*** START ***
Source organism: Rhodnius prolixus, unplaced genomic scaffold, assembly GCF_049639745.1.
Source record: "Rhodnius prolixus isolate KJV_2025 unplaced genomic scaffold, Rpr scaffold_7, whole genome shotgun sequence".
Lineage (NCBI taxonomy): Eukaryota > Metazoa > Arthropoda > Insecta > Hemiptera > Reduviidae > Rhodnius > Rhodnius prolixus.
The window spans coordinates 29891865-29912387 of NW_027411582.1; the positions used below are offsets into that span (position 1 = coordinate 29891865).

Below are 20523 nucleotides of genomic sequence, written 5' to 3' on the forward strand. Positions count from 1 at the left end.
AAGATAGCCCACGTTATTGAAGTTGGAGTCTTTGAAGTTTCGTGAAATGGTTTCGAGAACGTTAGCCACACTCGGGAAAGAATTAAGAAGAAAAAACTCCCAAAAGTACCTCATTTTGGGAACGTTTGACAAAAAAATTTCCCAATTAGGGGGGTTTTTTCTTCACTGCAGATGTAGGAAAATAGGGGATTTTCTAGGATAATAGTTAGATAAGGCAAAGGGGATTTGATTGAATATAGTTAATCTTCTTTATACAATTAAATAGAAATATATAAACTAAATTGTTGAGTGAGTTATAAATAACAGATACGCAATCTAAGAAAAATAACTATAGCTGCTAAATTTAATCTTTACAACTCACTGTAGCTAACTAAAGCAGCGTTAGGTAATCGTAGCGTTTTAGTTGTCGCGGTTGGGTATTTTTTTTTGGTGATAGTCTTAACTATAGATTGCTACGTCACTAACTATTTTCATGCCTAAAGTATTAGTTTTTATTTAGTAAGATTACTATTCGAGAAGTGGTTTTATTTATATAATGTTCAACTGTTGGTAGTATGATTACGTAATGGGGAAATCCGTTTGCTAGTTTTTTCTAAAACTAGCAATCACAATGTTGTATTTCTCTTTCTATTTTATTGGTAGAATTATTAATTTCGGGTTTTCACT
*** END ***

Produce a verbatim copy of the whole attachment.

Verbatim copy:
Source organism: Rhodnius prolixus, unplaced genomic scaffold, assembly GCF_049639745.1.
Source record: "Rhodnius prolixus isolate KJV_2025 unplaced genomic scaffold, Rpr scaffold_7, whole genome shotgun sequence".
Lineage (NCBI taxonomy): Eukaryota > Metazoa > Arthropoda > Insecta > Hemiptera > Reduviidae > Rhodnius > Rhodnius prolixus.
The window spans coordinates 29891865-29912387 of NW_027411582.1; the positions used below are offsets into that span (position 1 = coordinate 29891865).

Below are 20523 nucleotides of genomic sequence, written 5' to 3' on the forward strand. Positions count from 1 at the left end.
AAGATAGCCCACGTTATTGAAGTTGGAGTCTTTGAAGTTTCGTGAAATGGTTTCGAGAACGTTAGCCACACTCGGGAAAGAATTAAGAAGAAAAAACTCCCAAAAGTACCTCATTTTGGGAACGTTTGACAAAAAAATTTCCCAATTAGGGGGGTTTTTTCTTCACTGCAGATGTAGGAAAATAGGGGATTTTCTAGGATAATAGTTAGATAAGGCAAAGGGGATTTGATTGAATATAGTTAATCTTCTTTATACAATTAAATAGAAATATATAAACTAAATTGTTGAGTGAGTTATAAATAACAGATACGCAATCTAAGAAAAATAACTATAGCTGCTAAATTTAATCTTTACAACTCACTGTAGCTAACTAAAGCAGCGTTAGGTAATCGTAGCGTTTTAGTTGTCGCGGTTGGGTATTTTTTTTTGGTGATAGTCTTAACTATAGATTGCTACGTCACTAACTATTTTCATGCCTAAAGTATTAGTTTTTATTTAGTAAGATTACTATTCGAGAAGTGGTTTTATTTATATAATGTTCAACTGTTGGTAGTATGATTACGTAATGGGGAAATCCGTTTGCTAGTTTTTTCTAAAACTAGCAATCACAATGTTGTATTTCTCTTTCTATTTTATTGGTAGAATTATTAATTTCGGGTTTTCACT